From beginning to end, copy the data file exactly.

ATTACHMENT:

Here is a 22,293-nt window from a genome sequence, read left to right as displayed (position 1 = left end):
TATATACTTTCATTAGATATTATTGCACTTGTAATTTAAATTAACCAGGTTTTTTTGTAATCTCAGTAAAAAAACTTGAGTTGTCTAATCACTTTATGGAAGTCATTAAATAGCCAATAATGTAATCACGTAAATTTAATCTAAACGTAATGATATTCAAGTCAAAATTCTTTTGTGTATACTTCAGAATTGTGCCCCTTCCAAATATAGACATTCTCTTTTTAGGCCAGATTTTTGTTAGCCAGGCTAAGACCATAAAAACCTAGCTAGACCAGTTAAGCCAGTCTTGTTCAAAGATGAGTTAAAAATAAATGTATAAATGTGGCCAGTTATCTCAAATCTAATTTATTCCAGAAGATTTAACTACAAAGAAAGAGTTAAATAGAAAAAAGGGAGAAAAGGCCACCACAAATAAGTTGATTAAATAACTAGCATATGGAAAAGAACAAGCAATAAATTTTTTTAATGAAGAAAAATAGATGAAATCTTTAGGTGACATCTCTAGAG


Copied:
Here is a 22,293-nt window from a genome sequence, read left to right as displayed (position 1 = left end):
TATATACTTTCATTAGATATTATTGCACTTGTAATTTAAATTAACCAGGTTTTTTTGTAATCTCAGTAAAAAAACTTGAGTTGTCTAATCACTTTATGGAAGTCATTAAATAGCCAATAATGTAATCACGTAAATTTAATCTAAACGTAATGATATTCAAGTCAAAATTCTTTTGTGTATACTTCAGAATTGTGCCCCTTCCAAATATAGACATTCTCTTTTTAGGCCAGATTTTTGTTAGCCAGGCTAAGACCATAAAAACCTAGCTAGACCAGTTAAGCCAGTCTTGTTCAAAGATGAGTTAAAAATAAATGTATAAATGTGGCCAGTTATCTCAAATCTAATTTATTCCAGAAGATTTAACTACAAAGAAAGAGTTAAATAGAAAAAAGGGAGAAAAGGCCACCACAAATAAGTTGATTAAATAACTAGCATATGGAAAAGAACAAGCAATAAATTTTTTTAATGAAGAAAAATAGATGAAATCTTTAGGTGACATCTCTAGAG